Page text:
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Tips on the Hook Statement in Persuasive Writing

by Michael Stratford

The "hook" statement in persuasive writing is the phrase that grabs your readers and keeps them engaged in the argument you present. There are a number of hooks you can use in persuasive essays; all are engaging, and all are attention-getting. However, before selecting one, you should carefully consider the audience you want to persuade.

The Serious Hook: Your Words

The audience you are addressing decides in large part what kind of hook you will use to grab attention. It's important that the tones of your hook and essay match, and that your hook supports your main argument. With a persuasive piece that addresses a serious problem, with no room for light humor, the hook should be a startling fact or statistic: "Twenty innocent children died in the horrific killings at Sandy Hook Elementary School, and yet not one new gun control law has been enacted as yet." Your sober, serious topic is clear and inescapable.

The Serious Hook: Another's Words

If your audience will respond to a person of authority, a serious quote or statement from another is an excellent hook if it connects well to your persuasive thesis. For example, you might begin, "Derek Bok once said, 'If you think education is expensive, try ignorance.'" If you follow this quote with a thesis that explores the deplorable physical state of schools nationwide, and you offer solutions to the problem, your readers are likely to be hooked. You have presented them with a simple formula -- education versus ignorance -- that will be easy for a wide range of audiences to understand.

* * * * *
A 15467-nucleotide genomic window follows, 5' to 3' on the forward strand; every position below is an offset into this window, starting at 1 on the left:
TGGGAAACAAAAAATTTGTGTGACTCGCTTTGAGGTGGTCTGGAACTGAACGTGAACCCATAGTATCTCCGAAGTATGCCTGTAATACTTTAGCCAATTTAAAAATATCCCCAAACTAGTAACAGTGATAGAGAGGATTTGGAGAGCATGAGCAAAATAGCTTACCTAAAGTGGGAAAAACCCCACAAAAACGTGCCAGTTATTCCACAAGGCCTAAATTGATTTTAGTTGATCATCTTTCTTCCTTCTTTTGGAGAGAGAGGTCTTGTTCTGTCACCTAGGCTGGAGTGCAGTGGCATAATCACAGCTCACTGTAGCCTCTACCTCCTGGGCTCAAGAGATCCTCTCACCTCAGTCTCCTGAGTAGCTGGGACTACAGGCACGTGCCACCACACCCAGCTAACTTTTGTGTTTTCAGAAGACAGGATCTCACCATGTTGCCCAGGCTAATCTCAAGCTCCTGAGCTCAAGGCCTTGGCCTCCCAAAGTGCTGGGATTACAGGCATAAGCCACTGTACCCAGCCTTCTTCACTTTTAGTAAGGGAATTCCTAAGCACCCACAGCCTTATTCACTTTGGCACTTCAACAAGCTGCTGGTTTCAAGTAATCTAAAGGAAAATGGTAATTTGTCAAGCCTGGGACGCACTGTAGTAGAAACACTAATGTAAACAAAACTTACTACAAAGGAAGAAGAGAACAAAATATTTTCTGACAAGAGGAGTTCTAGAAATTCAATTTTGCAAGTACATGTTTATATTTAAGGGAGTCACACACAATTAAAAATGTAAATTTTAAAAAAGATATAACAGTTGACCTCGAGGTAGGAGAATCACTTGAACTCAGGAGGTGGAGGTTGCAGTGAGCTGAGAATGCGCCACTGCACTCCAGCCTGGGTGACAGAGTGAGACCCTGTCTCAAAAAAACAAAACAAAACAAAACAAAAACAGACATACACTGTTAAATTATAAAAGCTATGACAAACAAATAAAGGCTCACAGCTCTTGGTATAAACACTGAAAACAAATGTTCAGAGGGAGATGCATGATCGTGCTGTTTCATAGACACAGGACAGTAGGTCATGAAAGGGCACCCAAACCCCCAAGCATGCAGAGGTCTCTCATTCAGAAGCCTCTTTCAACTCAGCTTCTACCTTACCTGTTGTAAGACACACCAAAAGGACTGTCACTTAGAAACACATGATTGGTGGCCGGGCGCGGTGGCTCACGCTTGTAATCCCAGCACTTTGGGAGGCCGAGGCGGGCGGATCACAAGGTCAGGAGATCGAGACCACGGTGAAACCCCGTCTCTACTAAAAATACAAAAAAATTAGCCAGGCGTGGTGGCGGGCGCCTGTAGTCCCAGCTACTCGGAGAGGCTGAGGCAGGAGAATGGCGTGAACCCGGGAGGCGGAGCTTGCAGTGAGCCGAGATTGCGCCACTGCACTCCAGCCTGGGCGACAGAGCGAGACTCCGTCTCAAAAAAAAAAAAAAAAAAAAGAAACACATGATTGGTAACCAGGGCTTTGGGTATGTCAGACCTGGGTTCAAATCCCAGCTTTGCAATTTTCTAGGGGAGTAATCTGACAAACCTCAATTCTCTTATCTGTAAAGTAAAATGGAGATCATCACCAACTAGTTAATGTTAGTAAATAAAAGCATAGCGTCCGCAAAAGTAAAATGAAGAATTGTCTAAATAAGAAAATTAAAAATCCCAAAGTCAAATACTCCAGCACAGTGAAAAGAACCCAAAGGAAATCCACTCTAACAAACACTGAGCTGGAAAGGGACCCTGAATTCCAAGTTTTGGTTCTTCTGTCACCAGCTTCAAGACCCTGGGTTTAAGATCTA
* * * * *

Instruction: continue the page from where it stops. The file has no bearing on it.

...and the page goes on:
Lighter Hooks

An excellent all-purpose hook, particularly if you're not sure of your audience, is an engaging question: "If your computer were permanently shut off tomorrow, would you do something else with your life or just stare at the screen?" Your essay's thesis can then discuss excessive Internet use in people's lives. Hyperbole -- that is, exaggeration -- works well as a hook too: "Do you hear the scraping, the groaning, the sounds of stumbling hooves, the moos and bleats? It's our student body, heading to a too-short, too-crowded lunch." Now your essay can discuss school lunch problems.

Your Introduction

The use of a hook simplifies the construction of your introductory paragraph. The hook immediately sets the tone of the essay and points the way to the problem your essay will address. Your thesis should follow in the next sentence if possible. This two-sentence opener will be brief and engaging, and it will draw the reader into the body of your essay, your argument.

About the Author

Michael Stratford is a National Board-certified and Single Subject Credentialed teacher with a Master of Science in educational rehabilitation (University of Montana, 1995). He has taught English at the 6-12 level for more than 20 years. He has written extensively in literary criticism, student writing syllabi and numerous classroom educational paradigms.

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